by Amélie Berger Soraruff
There is nothing more banal for a philosopher than to be dead.
Doing philosophy often means walking down the aisle of a cemetery with your bouquet of chrysanthemums pressed against your chest, ready to be deposited on the grave of your beloved.
If you are a student, you may even take this for granted, picturing the biggest figures wearing white toga and sandals, walking on the marble floors of Ancient cities, talking about issues that are so remote from your concerns that somehow, you prefer to look at them as if they were dinosaurs wandering around Jurassic Park.
Or perhaps you don’t picture them at all. For you, Plato is a book you needed to read to succeed your final exams. Hegel ? Five-hundred pages of hell. Heidegger, a lot of very complicated German words that are not even used anymore in actual German !
In a way, this is true. Throughout time, philosophers cease to be human beings to become these objects you leave on your shelves.
Plato is a book.
Hegel is a book.
Sartre is a book.
You don’t talk to a philosopher, you turn their pages, you write on their margins and you skip their difficult parts, leaving them for later.
For what survives is the text; a dead thing that keeps a philosopher alive. And finally, it all comes down to memory, as to be alive despite lying six feet under (or seven, or eight, for that matter…) means being remembered.
A lot can be said about the ongoing dynamic between text and thought, writing and speech, matter and the mind, the inorganic and the organic, and on how these articulate memory, its sedimentation, its transmission.
If there was a philosopher for whom this was the primary question, it was with no contest Bernard Stiegler, an inspiring figure who died the 6th of August 2020. He left us with numerous works, including his three-volume masterpiece Technics and Time, but also Symbolic Misery, Acting Out, and many others.
Bernard Stiegler was atypical. So atypical in fact that I always wondered how he would tailor his CV for a job interview.
Of a modest social background, Stiegler grew up in Sarcelles (Paris), quit school to go from one job to another, joined and left the Communist Party. Later on, he ran a jazz club, then robbed banks multiple times before being caught and sent to the prison of Toulouse. After that, his life can be seen as a redemption story worthy of a Stephen King novel. Stiegler started studying philosophy while in jail, developed an evident taste for it, and when out, pursued his Masters degree and then his PhD under the successive supervisions of Jean-François Lyotard and Jacques Derrida.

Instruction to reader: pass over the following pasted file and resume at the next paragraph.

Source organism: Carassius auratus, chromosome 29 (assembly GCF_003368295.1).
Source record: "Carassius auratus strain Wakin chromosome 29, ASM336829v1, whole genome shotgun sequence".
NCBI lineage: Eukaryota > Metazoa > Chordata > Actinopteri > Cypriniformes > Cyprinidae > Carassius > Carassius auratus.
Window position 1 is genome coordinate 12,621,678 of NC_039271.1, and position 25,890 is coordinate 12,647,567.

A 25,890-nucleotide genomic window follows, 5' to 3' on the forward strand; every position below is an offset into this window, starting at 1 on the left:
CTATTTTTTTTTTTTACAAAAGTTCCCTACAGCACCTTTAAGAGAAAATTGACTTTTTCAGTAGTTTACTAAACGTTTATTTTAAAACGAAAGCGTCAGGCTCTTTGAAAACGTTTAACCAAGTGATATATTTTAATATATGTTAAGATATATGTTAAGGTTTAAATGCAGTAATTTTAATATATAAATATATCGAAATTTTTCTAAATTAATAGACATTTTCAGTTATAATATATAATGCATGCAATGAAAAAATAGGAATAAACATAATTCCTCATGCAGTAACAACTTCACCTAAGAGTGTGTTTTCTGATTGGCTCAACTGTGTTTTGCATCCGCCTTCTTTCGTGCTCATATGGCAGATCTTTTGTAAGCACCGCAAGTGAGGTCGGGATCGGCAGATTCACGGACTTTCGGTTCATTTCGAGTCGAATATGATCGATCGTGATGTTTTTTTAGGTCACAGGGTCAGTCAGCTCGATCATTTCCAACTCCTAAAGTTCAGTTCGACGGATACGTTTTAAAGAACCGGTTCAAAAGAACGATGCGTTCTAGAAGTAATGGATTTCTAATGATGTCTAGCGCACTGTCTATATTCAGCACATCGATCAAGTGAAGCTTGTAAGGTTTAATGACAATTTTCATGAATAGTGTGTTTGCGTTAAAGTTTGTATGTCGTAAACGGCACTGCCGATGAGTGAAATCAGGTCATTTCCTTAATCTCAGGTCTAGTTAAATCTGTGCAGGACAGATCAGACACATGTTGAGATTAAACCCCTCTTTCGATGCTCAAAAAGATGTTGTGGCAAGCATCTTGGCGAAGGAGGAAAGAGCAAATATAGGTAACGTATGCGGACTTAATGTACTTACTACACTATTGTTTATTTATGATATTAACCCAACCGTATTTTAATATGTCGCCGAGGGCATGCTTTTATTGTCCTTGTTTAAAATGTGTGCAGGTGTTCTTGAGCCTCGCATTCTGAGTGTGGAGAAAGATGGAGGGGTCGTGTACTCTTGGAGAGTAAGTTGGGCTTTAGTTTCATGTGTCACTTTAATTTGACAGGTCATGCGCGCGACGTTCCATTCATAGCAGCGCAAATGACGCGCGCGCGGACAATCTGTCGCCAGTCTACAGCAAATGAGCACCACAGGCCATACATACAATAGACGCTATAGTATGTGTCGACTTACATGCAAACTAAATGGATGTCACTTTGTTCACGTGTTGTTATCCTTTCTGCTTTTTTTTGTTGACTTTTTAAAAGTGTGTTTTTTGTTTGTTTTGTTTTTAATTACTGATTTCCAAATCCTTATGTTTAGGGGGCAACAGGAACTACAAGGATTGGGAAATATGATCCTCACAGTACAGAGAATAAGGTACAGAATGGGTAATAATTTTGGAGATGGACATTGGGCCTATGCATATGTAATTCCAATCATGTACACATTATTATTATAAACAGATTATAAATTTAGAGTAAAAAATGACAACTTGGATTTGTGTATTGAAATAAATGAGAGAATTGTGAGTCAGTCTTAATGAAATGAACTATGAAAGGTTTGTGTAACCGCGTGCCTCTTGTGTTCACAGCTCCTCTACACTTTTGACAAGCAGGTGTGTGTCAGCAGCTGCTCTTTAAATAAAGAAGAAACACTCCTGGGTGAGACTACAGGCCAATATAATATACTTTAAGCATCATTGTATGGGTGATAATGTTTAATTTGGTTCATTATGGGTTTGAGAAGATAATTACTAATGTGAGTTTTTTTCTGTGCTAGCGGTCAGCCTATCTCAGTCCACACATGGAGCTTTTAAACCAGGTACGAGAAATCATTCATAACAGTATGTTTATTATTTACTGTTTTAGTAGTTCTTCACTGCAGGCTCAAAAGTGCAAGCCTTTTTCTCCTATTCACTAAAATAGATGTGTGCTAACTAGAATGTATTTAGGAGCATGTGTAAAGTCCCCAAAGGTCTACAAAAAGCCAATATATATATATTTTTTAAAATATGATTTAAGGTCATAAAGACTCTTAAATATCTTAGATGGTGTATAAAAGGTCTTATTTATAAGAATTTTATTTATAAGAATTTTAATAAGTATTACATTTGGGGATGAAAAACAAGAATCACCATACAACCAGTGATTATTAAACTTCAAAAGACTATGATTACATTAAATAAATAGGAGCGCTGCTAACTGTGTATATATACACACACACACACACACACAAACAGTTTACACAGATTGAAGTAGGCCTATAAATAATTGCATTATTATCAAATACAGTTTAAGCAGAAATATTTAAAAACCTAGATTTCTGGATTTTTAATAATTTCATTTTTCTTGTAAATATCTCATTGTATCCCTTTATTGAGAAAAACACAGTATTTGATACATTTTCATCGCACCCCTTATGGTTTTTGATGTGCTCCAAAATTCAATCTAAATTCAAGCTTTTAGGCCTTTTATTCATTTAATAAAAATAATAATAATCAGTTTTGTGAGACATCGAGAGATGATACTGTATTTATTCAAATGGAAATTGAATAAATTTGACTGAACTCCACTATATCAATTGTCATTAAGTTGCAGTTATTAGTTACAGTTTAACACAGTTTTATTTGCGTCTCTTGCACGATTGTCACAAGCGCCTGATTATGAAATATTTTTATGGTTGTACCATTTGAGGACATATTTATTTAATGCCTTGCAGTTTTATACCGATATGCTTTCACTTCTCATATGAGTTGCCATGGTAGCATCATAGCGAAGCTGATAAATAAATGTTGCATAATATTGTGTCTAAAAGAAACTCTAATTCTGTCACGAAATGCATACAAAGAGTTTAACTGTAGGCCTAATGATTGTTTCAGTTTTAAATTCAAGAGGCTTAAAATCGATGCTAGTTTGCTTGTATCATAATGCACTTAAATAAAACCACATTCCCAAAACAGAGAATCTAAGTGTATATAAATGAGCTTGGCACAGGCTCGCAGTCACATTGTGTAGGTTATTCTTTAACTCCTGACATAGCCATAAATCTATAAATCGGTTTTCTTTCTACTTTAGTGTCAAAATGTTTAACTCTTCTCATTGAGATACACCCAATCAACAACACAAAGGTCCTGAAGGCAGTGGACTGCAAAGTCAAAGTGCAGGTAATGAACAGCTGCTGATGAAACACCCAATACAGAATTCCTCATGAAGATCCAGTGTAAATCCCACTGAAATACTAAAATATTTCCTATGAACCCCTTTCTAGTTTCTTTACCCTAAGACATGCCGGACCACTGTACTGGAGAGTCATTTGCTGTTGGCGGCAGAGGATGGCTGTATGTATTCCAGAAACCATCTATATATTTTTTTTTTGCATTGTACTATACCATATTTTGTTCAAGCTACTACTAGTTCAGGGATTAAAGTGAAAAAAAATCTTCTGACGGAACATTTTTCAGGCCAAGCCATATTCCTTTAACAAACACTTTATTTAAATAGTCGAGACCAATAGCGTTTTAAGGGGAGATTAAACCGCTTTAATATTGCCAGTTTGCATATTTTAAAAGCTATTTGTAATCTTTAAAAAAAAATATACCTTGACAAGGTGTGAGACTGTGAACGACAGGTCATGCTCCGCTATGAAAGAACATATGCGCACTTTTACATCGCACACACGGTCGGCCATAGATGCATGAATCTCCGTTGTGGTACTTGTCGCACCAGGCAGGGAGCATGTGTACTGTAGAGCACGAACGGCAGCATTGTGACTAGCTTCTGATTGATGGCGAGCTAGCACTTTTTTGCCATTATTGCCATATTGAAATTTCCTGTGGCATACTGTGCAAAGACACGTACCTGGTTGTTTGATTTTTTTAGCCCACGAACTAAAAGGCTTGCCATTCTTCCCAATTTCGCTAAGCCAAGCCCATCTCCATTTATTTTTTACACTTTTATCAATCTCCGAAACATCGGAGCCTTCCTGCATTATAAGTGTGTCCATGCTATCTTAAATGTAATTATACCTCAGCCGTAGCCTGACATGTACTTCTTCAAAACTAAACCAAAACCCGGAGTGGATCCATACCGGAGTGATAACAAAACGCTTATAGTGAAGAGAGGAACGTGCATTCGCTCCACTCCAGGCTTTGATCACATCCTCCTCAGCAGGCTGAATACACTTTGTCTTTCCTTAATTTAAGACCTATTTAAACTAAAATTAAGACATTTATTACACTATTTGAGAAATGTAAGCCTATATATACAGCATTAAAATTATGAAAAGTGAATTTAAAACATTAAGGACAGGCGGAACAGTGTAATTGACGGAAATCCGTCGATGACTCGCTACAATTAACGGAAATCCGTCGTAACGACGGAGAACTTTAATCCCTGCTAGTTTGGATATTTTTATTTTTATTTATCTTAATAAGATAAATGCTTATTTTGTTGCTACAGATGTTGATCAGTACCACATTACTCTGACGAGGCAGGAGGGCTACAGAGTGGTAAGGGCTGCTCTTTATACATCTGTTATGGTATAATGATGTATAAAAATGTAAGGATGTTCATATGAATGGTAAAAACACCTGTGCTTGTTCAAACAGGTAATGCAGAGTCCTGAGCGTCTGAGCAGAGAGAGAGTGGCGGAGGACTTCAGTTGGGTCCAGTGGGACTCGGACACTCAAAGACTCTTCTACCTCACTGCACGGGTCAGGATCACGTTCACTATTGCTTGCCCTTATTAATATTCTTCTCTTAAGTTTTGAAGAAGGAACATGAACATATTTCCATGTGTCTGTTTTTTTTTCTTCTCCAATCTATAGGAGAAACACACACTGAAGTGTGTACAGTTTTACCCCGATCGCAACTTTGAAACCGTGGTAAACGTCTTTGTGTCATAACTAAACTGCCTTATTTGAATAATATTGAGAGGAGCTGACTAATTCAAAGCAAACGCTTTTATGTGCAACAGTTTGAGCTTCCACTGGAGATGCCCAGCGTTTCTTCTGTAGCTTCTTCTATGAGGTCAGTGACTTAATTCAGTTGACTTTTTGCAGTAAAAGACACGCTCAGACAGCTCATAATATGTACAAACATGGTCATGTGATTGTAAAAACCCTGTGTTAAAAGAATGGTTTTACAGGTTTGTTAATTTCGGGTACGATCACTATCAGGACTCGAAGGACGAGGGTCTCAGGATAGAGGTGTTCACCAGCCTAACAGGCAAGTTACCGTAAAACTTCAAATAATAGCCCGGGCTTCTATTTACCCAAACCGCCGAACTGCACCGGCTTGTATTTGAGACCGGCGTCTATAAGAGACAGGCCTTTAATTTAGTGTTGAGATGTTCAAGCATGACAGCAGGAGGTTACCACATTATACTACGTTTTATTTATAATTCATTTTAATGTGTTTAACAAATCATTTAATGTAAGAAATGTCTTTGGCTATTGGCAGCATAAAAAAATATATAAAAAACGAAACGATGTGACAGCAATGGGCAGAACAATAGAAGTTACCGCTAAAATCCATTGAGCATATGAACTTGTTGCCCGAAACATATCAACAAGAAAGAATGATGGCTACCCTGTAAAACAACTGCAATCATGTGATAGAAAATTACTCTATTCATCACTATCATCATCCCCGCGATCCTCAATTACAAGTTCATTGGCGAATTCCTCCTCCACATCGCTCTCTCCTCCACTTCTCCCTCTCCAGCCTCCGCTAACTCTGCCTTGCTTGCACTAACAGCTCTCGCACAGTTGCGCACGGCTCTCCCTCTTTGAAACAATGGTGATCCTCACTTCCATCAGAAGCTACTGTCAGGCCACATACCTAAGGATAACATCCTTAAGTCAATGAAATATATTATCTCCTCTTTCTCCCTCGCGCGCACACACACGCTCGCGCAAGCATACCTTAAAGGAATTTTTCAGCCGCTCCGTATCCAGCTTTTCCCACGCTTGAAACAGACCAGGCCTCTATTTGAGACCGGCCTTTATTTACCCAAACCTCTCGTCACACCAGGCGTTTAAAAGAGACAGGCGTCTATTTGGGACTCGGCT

As if that’s not enough, Stiegler’s maieutic contractions under his mentors gave birth to Technics and Time, his major work, which proposes to revisit Heidegger through the scope of Simondon and Leroi-Gourhan, in a deconstructive tone borrowed from Derrida (yes, that’s quite intimidating!)
Stiegler’s philosophical contributions soon caught the eye of the international scene and his popularity in the English speaking world grew year after year, work after work, conference after conference, to become as massive as it is today. No doubt, it will continue to expand for the next decades, his works now having the responsibility to do the talking for him.
Stiegler intervened on multiple occasions on the radio France Culture, founded Ars Industrialis — a collaborative project which addresses the issues of the technoculture we are living in — and opened his own philosophy school. More productive than the Ford factories assembling a Pinto, Stiegler wrote so many books, did so many things, it was hard to keep up.
Finally, like any celebrity, Stiegler had his followers, his detractors, and a bunch of people who were simply indifferent.
Feel free to pick your side.
For a number of us at the Scottish Center for Continental Philosophy, though, Stiegler was a figure we looked up to; an inspiring thinker we were hoping to one day invite for a conference dedicated to his work.
As you can guess, this won’t happen.
For me, Stiegler was the cornerstone of my research; the flesh and bone of my PhD.
The same way Stiegler came late to philosophy, I came late to Stiegler. Even now, I am still surprised how little attention he gets from French universities.